We all know that we have the right to remain silent. After all, we hear the phrase all the time in movies and on television whenever a person gets arrested.
However, what most of us do not know is how to properly assert that right, what it entails, and how it can protect us. Therefore, we have taken the time to write a post dedicated to explaining what this right is and how it can help you.
What is the Right to Remain Silent?
Your right to remain silent comes directly from the Fifth Amendment of the United States Constitution and the concept of not being forced into incriminating yourself. The Supreme Court has interpreted this provision to require police officers to inform you of this right before you are subjected to custodial interrogations.
Although Hollywood makes it seem like the second you get arrested an officer must read you your Miranda rights, this is not always the case. Remember, your right to silent kicks in when the police have you in custody and are subjecting you to an interrogation.
This means briefly detaining you on the street (instead of arresting you and questioning you down at the police station), will not usually count as “custodial” or an “interrogation.” Ultimately, when used correctly, your right to remain silent can be a powerful tool that protects you from revealing information that will be used against you in a criminal case.
Police Tricks to Look Out For
The police are much smarter than we give them credit for. Whenever they make an arrest, there job is on the line. The last thing they want to do is act in a way that will compromise their ability to put food on the table for their families. Therefore, police officers are forced to keep up with all of the advancements in criminal law and are very aware of how far they can push the boundaries of it without getting into trouble.
A common example of this is when police continue to question you even after you invoked your right to silence. You might think that this right compels the officers to stop talking. In reality, however, it does not. The Supreme Court ruled that even if you invoked your right to remain silent regarding a line of questioning about one crime, police can question you about a different crime without violating your rights. This technique is commonly used by officers to trick you into talking about a different crime, so do not be fooled!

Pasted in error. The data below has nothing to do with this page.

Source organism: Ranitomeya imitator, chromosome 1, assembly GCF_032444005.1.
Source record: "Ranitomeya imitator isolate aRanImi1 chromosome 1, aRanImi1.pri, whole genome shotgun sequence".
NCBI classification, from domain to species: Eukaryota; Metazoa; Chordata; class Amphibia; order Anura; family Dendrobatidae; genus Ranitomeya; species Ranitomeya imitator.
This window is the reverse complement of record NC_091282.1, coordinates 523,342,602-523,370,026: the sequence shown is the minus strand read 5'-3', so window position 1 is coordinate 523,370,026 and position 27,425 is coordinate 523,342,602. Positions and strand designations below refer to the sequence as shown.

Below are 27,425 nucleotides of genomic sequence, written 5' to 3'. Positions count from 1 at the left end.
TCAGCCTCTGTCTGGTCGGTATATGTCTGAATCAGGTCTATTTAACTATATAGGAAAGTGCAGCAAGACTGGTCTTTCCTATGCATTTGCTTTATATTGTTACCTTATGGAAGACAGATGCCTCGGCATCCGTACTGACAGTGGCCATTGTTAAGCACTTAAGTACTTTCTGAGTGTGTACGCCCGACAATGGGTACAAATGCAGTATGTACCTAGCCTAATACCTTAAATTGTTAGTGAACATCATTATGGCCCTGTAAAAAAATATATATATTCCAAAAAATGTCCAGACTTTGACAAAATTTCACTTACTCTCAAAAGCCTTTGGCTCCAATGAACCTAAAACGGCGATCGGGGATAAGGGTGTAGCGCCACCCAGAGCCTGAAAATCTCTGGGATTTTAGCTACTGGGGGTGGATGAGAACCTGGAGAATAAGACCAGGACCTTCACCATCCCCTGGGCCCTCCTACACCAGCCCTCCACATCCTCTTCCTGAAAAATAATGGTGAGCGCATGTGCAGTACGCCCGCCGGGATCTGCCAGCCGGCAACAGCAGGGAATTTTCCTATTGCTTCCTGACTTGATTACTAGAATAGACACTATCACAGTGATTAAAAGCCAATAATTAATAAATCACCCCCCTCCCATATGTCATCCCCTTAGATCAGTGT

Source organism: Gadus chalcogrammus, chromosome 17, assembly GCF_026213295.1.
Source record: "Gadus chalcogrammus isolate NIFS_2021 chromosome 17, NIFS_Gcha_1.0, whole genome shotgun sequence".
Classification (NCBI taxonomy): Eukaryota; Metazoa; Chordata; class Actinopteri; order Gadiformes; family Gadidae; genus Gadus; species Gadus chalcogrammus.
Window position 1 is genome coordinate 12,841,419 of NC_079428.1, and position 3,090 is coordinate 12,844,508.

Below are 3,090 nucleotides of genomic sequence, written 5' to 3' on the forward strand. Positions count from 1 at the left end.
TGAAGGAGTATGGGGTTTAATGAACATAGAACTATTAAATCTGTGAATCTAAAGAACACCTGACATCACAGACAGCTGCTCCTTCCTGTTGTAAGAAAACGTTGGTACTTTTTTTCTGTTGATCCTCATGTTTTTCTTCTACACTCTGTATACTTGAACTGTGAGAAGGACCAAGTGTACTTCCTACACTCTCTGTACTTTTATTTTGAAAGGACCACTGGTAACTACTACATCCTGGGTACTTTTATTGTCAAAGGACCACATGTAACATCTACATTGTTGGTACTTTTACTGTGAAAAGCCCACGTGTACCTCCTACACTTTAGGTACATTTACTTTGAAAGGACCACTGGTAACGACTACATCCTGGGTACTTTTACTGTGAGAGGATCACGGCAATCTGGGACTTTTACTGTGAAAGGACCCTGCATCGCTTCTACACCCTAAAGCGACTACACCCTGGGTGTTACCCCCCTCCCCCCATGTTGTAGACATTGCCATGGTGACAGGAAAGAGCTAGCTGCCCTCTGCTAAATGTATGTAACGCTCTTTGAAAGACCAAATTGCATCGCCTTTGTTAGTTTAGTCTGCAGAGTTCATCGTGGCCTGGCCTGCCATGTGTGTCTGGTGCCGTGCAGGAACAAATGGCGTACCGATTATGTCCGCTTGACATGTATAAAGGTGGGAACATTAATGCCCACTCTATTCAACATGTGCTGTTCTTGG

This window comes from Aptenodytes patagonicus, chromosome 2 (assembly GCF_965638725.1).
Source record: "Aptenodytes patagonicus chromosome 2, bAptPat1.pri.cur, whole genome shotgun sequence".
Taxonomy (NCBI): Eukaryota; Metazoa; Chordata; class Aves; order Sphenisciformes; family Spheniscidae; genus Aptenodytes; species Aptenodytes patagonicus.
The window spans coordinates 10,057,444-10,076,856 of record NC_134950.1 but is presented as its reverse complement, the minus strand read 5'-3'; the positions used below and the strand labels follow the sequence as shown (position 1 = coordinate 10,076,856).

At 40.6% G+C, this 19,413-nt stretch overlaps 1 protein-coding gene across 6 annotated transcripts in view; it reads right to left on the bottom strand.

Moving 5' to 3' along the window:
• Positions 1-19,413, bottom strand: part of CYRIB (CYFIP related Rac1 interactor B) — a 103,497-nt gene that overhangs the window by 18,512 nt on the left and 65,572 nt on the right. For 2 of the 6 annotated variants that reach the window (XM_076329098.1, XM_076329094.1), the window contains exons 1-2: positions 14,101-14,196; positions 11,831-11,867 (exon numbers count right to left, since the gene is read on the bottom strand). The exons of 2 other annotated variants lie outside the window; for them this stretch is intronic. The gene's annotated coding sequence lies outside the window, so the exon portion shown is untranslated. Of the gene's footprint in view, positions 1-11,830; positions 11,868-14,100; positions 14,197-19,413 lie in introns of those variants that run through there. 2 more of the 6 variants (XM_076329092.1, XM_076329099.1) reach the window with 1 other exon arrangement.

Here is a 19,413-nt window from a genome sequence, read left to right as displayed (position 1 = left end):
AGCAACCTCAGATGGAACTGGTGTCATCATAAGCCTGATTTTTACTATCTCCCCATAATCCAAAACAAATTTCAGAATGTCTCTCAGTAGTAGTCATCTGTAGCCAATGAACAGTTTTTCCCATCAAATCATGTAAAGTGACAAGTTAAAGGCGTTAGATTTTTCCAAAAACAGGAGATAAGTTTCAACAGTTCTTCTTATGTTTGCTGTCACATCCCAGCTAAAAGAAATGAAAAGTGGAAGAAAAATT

It is worth noting that if you invoke your Sixth Amendment right to an attorney, the police cannot ask you any other questions until your criminal defense attorney arrives. In this sense, your right to counsel is much stronger than your right to silence.
Typically, you will want to explicitly invoke both rights while emphasizing that you will not answer a single question until your attorney arrives.
Some people think that invoking your right to remain silent will make you look guilty. This is simply untrue. The fact that you invoked this right is not allowed to be used against you in a court of law. Likewise, law enforcement officers are not going to treat you any differently. Either way, they are going to grill you. Thus, you might as well shield yourself with every right our Founders gave you.
Adam H. Rosenblum of The Rosenblum Law Firm is a criminal defense attorney licensed to practice in both New York and New Jersey.